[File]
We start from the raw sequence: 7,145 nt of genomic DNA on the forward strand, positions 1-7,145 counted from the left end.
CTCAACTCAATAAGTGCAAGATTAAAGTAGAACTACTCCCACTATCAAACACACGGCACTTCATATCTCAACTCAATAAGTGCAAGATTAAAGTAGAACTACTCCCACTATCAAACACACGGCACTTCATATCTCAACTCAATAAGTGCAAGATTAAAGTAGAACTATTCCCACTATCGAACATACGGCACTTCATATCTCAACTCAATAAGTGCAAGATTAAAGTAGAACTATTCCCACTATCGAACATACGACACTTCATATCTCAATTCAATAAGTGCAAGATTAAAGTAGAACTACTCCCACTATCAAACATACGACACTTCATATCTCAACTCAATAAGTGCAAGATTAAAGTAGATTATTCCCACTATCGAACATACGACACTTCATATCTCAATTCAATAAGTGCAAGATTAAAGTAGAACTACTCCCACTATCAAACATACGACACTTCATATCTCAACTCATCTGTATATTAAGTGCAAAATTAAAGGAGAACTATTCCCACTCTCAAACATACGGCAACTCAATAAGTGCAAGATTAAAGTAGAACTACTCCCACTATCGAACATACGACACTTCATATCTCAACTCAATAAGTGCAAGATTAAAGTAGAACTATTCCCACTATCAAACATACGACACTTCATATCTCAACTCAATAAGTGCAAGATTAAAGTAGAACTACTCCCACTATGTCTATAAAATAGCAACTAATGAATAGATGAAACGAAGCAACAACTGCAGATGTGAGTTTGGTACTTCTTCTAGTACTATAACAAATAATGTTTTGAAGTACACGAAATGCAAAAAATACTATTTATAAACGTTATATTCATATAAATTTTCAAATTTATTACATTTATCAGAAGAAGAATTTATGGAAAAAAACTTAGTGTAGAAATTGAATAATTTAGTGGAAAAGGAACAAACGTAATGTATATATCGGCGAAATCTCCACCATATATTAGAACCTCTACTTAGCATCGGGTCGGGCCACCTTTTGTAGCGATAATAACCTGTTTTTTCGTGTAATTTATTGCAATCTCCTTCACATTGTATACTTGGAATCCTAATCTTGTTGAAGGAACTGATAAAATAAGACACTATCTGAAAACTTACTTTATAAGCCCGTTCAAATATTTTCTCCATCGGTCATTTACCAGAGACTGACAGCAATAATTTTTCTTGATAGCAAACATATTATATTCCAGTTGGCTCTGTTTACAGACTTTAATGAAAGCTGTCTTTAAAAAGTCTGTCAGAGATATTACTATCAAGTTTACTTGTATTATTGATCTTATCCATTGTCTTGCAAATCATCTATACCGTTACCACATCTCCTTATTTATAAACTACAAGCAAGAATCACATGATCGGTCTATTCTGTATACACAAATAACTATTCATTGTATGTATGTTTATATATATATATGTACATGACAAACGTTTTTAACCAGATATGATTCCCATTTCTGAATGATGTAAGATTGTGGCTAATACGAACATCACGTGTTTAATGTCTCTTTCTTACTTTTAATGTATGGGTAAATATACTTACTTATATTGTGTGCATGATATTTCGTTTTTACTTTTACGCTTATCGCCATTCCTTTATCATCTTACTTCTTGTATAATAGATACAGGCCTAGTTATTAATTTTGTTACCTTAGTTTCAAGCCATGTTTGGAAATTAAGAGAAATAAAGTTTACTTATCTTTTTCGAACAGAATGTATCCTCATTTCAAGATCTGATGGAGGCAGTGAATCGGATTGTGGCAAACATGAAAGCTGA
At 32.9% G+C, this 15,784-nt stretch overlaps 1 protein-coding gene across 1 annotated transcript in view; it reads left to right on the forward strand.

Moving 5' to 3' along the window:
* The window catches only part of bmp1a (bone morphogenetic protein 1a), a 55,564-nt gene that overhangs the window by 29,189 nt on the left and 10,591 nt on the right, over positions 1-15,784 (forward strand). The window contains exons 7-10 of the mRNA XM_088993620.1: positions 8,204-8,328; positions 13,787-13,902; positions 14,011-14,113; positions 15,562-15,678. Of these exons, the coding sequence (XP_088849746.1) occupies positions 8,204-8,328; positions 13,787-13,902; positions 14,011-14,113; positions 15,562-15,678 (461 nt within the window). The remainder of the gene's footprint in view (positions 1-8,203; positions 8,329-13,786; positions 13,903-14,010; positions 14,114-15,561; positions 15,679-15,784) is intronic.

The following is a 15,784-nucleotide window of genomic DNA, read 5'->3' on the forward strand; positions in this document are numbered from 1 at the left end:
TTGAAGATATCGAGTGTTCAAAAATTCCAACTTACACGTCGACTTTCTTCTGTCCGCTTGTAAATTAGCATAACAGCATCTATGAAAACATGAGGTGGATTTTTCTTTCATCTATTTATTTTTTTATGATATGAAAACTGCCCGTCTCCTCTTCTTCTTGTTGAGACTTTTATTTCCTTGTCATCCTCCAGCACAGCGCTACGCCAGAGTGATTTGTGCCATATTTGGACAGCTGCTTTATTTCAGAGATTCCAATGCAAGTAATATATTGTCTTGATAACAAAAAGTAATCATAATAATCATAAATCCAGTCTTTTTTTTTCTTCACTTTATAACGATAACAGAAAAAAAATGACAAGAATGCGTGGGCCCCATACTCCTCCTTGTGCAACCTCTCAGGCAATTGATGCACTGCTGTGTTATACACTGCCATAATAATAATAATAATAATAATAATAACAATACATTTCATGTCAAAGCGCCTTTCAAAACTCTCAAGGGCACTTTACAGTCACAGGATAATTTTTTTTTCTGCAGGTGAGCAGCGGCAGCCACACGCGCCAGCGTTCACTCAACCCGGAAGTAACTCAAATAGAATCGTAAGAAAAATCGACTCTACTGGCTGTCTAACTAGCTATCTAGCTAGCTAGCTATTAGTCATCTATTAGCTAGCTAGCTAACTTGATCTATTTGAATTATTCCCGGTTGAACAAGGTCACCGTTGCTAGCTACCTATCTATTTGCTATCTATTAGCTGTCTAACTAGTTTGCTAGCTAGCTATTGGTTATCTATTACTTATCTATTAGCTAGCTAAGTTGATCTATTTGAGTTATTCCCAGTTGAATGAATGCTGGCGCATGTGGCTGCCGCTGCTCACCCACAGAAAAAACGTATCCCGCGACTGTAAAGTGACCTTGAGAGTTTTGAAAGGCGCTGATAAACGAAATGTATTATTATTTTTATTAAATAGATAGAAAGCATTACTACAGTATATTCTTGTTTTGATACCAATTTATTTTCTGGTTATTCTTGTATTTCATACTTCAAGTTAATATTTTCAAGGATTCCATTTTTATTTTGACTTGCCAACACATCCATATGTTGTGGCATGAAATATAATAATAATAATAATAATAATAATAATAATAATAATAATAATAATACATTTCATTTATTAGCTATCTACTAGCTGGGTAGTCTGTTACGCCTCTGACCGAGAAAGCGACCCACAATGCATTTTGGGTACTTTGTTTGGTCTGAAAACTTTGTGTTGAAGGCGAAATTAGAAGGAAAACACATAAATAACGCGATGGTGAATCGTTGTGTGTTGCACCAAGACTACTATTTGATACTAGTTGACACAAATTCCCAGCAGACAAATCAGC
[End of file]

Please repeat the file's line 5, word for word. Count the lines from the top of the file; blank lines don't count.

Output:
* The window catches only part of bmp1a (bone morphogenetic protein 1a), a 55,564-nt gene that overhangs the window by 29,189 nt on the left and 10,591 nt on the right, over positions 1-15,784 (forward strand). The window contains exons 7-10 of the mRNA XM_088993620.1: positions 8,204-8,328; positions 13,787-13,902; positions 14,011-14,113; positions 15,562-15,678. Of these exons, the coding sequence (XP_088849746.1) occupies positions 8,204-8,328; positions 13,787-13,902; positions 14,011-14,113; positions 15,562-15,678 (461 nt within the window). The remainder of the gene's footprint in view (positions 1-8,203; positions 8,329-13,786; positions 13,903-14,010; positions 14,114-15,561; positions 15,679-15,784) is intronic.